Red: There are THOUSANDS of different reds. Sangiovese, Syrah, Cabernet Sauvignon, Cabernet Franc, Grenache, Pinot Noir, Malbec, and Merlot are among the most popular, but Tempranillo is gaining popularity (with good reason, it’s very tasty.) There are also multiple different styles of reds. It is kind of a dizzying topic to comprehend. There are also, as in whites, many popular blends. Also, Syrah is the same grape as Shiraz, but for some reason, marketers in Australia decided to mess with our heads. That being said, if you want to detect variability in a wine, Syrah is a REALLY good example.

Here’s a fun experiment: each week, drink a Syrah/Shiraz from a different place. Drink one from France, then one from Washington, then one from California, then one from Australia, then one from Arizona, one from Chile/Argentina and then, if you can, finish up the experiment with one from Turkey or Lebanon. It will hardly seem like the same grape. This is an effect of Terroir. Terroir, in a nutshell, is how the local environment and geology affect a particular grape one way or another. It’s a good buzzword to know if you’re talking about wine.

Dessert: These are super sweet wines, often made from whites. Eiswein is an excellent example, usually made from Reisling. There are relatively few sweet red wines that aren’t technically ports, though sometimes one can stop the fermentation process, leaving some sugars unchanged into alcohol.

Fortified: Ports and Madeiras are the best example of wines in this category, which almost fit better in a post with Brandy. Chances are many of you have already had a port and didn’t know it: the traditional wine in Greek Orthodox Churches, Mavrodaphne of Patras, is technically a port. Whether this means that Port is theologically superior to other wines is up for debate, but what is worth mentioning is that Ports and Gentlemen have often been paired together (along with cigars). A port can be made from white or red wines, though I’ve noticed it’s much harder to find a white port. It’s worth noting that a Porto is a port from Portugal, and they make some of the best.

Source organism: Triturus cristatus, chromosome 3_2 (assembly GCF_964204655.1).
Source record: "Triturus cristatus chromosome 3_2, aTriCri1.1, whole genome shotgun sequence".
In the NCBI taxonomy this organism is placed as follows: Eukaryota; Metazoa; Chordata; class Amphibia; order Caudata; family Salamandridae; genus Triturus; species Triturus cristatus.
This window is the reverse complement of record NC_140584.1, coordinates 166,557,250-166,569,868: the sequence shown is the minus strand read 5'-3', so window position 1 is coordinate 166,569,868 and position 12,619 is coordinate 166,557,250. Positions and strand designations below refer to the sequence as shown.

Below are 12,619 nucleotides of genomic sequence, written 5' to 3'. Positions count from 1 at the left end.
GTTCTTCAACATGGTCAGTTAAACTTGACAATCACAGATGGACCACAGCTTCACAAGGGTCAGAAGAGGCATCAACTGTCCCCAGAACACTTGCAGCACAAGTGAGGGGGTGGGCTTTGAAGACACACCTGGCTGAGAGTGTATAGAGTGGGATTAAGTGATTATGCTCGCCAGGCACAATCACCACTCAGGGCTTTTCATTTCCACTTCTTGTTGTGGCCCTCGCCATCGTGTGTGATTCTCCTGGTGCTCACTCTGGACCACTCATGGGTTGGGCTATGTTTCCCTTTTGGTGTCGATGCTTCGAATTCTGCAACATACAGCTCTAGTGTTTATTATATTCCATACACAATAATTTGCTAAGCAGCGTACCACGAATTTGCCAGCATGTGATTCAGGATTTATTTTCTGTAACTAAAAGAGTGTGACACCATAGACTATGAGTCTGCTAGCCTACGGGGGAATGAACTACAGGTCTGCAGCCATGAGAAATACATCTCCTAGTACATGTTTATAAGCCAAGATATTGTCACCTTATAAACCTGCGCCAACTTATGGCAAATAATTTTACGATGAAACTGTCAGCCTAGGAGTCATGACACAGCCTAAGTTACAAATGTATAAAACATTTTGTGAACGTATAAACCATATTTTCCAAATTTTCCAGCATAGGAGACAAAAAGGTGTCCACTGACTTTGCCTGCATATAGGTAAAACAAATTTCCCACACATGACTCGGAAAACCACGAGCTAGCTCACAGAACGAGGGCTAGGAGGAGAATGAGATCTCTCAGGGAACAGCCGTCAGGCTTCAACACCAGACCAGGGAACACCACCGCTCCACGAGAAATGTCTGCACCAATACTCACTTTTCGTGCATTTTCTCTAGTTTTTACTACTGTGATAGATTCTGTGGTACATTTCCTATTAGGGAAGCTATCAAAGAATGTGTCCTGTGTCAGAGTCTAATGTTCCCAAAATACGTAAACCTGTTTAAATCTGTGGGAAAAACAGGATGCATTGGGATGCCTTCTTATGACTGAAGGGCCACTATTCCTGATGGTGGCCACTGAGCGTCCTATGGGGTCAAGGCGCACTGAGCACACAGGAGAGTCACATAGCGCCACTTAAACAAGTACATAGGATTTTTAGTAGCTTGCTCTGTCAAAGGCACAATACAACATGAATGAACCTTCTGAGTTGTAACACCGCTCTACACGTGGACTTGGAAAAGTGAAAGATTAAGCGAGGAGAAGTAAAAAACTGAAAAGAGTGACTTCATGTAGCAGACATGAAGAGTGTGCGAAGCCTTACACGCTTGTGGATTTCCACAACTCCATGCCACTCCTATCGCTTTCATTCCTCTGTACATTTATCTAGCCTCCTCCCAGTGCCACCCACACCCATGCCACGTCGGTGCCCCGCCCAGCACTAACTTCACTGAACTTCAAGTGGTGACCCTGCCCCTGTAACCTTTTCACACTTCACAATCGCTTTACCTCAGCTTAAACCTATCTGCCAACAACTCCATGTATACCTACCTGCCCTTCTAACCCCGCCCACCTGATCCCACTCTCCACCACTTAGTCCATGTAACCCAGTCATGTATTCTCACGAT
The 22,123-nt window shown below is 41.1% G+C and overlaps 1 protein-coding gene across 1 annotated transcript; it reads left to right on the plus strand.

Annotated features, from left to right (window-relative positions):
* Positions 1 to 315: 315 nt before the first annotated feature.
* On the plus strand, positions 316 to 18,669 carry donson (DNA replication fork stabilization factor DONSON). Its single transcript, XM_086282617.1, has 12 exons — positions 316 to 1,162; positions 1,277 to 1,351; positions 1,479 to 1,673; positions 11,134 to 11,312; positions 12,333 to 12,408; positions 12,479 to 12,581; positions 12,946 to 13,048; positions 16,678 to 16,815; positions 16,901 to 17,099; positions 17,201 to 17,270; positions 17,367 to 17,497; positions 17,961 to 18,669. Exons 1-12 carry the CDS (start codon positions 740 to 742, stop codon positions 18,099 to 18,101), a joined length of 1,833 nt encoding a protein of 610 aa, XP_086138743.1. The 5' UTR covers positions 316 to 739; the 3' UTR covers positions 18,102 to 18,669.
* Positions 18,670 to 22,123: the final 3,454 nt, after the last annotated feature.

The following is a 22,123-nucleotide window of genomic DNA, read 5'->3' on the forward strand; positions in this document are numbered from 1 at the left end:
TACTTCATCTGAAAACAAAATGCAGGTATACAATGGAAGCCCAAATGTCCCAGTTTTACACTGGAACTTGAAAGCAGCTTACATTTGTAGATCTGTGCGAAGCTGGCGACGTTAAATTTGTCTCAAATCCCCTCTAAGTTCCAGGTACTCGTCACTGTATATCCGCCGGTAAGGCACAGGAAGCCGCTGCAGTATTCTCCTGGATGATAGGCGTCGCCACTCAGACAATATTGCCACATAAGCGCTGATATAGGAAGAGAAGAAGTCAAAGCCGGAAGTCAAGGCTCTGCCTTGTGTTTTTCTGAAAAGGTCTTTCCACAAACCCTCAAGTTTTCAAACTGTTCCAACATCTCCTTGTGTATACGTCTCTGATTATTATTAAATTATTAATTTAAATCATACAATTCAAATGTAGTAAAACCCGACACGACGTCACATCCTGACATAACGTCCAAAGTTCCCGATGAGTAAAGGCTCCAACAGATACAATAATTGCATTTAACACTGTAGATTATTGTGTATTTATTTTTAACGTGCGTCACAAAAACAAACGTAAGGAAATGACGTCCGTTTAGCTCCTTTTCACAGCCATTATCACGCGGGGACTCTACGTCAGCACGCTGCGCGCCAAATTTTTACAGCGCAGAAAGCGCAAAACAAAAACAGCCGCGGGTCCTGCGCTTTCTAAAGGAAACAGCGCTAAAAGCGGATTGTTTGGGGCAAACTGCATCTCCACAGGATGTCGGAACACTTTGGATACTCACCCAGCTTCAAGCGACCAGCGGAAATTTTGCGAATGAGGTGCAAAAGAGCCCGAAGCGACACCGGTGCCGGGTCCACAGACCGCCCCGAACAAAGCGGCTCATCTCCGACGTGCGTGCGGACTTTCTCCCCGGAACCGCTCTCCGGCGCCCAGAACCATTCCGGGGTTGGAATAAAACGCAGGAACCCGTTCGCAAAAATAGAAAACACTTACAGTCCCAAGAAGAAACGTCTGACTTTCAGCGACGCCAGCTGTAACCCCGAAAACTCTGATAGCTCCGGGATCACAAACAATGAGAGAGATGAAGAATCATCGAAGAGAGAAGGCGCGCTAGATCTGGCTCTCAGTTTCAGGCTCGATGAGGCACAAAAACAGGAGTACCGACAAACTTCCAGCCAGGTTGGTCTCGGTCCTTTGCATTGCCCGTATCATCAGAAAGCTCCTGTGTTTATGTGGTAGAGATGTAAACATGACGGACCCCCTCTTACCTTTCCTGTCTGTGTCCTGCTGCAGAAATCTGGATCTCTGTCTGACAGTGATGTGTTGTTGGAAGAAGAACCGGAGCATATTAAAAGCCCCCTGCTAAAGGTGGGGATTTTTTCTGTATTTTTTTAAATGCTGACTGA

The main reason Ports and Madeiras (Madeira is a separate, fortified white wine, by the way, made from grapes such as Malvasia, Verdehlo, and Bual) became so popular was that during the age of sail, due to their being fortified, they would not go bad during long sea voyages. Nowdays, these are often categorized as dessert wines, which I think is somewhat of a bad characterization. They’re great on their own, or paired with strong foods. Or Cigars and Latakia-heavy pipe blends.

Not all wines are created equal. In general, wines from the West Coast of the United States tend to have a super-high alcohol content, while those from elsewhere (France, Italy, Greece, Spain, the SW US) tend to be lighter in alcohol, and more amenable to food pairings. It’s really up to your palate to discern what you like, and what you don’t like. I admit, I tend to like European wines more than those from California. (Arizona wines tend to be similar overall to those from the Rhone valley, in case you were wondering.) European wines are also highly connected to the idea of appellations.

Appellations, by the way, are legally defined and protected forms of geographical indication. They’re used to identify where the grapes for a wine were grown, and often-times include other restrictions, such as what grapes may be grown in a region, and which grapes are used in a wine. As a quick example, there are only certain grapes which can be used to make a Red Bordeaux: Cabernet Sauvignon, Cabernet Franc, Merlot, Petit Verdot, Malbec, and Carménère.

Whew. That was a huge info-dump. Sorry guys. Next post will be much simpler, I promise. I originally wanted to cover how to approach a glass of wine, but…I ran out of space and time.  We’ll save that for later, lest the whining begin.

Next post: All for you.